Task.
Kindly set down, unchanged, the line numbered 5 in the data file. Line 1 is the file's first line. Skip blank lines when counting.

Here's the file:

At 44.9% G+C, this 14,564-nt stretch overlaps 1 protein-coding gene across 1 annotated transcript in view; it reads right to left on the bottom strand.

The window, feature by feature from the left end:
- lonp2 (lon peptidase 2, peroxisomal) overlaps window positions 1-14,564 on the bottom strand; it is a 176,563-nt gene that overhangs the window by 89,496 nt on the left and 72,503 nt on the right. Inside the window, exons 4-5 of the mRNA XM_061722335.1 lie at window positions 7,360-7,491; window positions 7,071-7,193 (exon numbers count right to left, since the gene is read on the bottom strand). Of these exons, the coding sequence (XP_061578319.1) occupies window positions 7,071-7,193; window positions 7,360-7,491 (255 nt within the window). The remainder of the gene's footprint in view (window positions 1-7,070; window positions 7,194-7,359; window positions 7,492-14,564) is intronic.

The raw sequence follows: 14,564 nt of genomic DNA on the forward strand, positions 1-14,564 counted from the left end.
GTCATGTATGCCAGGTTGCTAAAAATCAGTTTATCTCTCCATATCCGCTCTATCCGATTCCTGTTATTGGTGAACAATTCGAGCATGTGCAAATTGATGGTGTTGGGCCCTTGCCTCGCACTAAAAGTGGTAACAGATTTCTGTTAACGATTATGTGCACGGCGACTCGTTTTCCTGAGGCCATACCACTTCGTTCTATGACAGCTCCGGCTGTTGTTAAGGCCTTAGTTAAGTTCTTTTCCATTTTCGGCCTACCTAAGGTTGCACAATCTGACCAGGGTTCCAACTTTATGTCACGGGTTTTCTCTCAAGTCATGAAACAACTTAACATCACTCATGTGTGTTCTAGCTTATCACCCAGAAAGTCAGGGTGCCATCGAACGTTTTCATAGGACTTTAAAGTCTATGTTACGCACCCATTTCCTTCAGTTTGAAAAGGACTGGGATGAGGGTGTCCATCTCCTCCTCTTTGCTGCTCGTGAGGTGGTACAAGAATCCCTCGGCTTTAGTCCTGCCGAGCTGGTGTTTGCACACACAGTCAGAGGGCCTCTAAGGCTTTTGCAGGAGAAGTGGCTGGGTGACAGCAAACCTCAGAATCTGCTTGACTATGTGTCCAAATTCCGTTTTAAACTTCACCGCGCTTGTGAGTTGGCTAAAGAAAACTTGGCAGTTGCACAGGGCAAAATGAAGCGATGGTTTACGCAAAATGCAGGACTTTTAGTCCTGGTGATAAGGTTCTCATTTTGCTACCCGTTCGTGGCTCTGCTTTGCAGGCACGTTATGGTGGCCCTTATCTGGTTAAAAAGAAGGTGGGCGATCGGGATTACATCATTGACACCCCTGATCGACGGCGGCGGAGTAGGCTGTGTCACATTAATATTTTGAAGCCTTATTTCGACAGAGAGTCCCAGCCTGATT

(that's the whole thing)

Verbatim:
GTCATGTATGCCAGGTTGCTAAAAATCAGTTTATCTCTCCATATCCGCTCTATCCGATTCCTGTTATTGGTGAACAATTCGAGCATGTGCAAATTGATGGTGTTGGGCCCTTGCCTCGCACTAAAAGTGGTAACAGATTTCTGTTAACGATTATGTGCACGGCGACTCGTTTTCCTGAGGCCATACCACTTCGTTCTATGACAGCTCCGGCTGTTGTTAAGGCCTTAGTTAAGTTCTTTTCCATTTTCGGCCTACCTAAGGTTGCACAATCTGACCAGGGTTCCAACTTTATGTCACGGGTTTTCTCTCAAGTCATGAAACAACTTAACATCACTCATGTGTGTTCTAGCTTATCACCCAGAAAGTCAGGGTGCCATCGAACGTTTTCATAGGACTTTAAAGTCTATGTTACGCACCCATTTCCTTCAGTTTGAAAAGGACTGGGATGAGGGTGTCCATCTCCTCCTCTTTGCTGCTCGTGAGGTGGTACAAGAATCCCTCGGCTTTAGTCCTGCCGAGCTGGTGTTTGCACACACAGTCAGAGGGCCTCTAAGGCTTTTGCAGGAGAAGTGGCTGGGTGACAGCAAACCTCAGAATCTGCTTGACTATGTGTCCAAATTCCGTTTTAAACTTCACCGCGCTTGTGAGTTGGCTAAAGAAAACTTGGCAGTTGCACAGGGCAAAATGAAGCGATGGTTTACGCAAAATGCAGGACTTTTAGTCCTGGTGATAAGGTTCTCATTTTGCTACCCGTTCGTGGCTCTGCTTTGCAGGCACGTTATGGTGGCCCTTATCTGGTTAAAAAGAAGGTGGGCGATCGGGATTACATCATTGACACCCCTGATCGACGGCGGCGGAGTAGGCTGTGTCACATTAATATTTTGAAGCCTTATTTCGACAGAGAGTCCCAGCCTGATT